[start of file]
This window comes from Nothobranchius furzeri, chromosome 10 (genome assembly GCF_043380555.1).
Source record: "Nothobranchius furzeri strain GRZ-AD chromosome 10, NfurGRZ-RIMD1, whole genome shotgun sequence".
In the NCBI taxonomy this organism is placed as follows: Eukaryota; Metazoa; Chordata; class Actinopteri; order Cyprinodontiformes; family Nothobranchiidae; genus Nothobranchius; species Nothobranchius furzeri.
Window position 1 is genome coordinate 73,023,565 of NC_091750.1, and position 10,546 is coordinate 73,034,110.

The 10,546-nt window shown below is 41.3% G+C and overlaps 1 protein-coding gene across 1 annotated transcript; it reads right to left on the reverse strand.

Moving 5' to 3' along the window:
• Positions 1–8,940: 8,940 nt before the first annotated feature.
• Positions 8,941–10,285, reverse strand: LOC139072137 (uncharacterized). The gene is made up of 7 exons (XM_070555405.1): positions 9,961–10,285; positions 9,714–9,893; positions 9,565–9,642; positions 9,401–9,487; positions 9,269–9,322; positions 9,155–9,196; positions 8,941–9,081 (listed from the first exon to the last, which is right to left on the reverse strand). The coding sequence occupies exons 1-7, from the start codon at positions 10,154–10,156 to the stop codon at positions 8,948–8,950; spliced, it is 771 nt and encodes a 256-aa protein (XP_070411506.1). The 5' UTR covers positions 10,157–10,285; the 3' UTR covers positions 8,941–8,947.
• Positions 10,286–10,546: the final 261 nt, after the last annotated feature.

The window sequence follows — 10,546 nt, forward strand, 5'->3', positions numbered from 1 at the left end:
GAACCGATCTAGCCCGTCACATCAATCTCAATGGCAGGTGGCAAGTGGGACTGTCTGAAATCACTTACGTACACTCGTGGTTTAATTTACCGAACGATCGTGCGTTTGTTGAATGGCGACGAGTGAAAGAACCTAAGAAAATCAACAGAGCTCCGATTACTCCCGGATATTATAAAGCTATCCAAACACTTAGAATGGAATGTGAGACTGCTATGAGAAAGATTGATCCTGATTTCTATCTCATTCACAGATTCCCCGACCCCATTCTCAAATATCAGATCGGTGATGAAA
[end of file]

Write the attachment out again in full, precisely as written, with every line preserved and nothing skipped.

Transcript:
This window comes from Nothobranchius furzeri, chromosome 10 (genome assembly GCF_043380555.1).
Source record: "Nothobranchius furzeri strain GRZ-AD chromosome 10, NfurGRZ-RIMD1, whole genome shotgun sequence".
In the NCBI taxonomy this organism is placed as follows: Eukaryota; Metazoa; Chordata; class Actinopteri; order Cyprinodontiformes; family Nothobranchiidae; genus Nothobranchius; species Nothobranchius furzeri.
Window position 1 is genome coordinate 73,023,565 of NC_091750.1, and position 10,546 is coordinate 73,034,110.

The 10,546-nt window shown below is 41.3% G+C and overlaps 1 protein-coding gene across 1 annotated transcript; it reads right to left on the reverse strand.

Moving 5' to 3' along the window:
• Positions 1–8,940: 8,940 nt before the first annotated feature.
• Positions 8,941–10,285, reverse strand: LOC139072137 (uncharacterized). The gene is made up of 7 exons (XM_070555405.1): positions 9,961–10,285; positions 9,714–9,893; positions 9,565–9,642; positions 9,401–9,487; positions 9,269–9,322; positions 9,155–9,196; positions 8,941–9,081 (listed from the first exon to the last, which is right to left on the reverse strand). The coding sequence occupies exons 1-7, from the start codon at positions 10,154–10,156 to the stop codon at positions 8,948–8,950; spliced, it is 771 nt and encodes a 256-aa protein (XP_070411506.1). The 5' UTR covers positions 10,157–10,285; the 3' UTR covers positions 8,941–8,947.
• Positions 10,286–10,546: the final 261 nt, after the last annotated feature.

The window sequence follows — 10,546 nt, forward strand, 5'->3', positions numbered from 1 at the left end:
GAACCGATCTAGCCCGTCACATCAATCTCAATGGCAGGTGGCAAGTGGGACTGTCTGAAATCACTTACGTACACTCGTGGTTTAATTTACCGAACGATCGTGCGTTTGTTGAATGGCGACGAGTGAAAGAACCTAAGAAAATCAACAGAGCTCCGATTACTCCCGGATATTATAAAGCTATCCAAACACTTAGAATGGAATGTGAGACTGCTATGAGAAAGATTGATCCTGATTTCTATCTCATTCACAGATTCCCCGACCCCATTCTCAAATATCAGATCGGTGATGAAA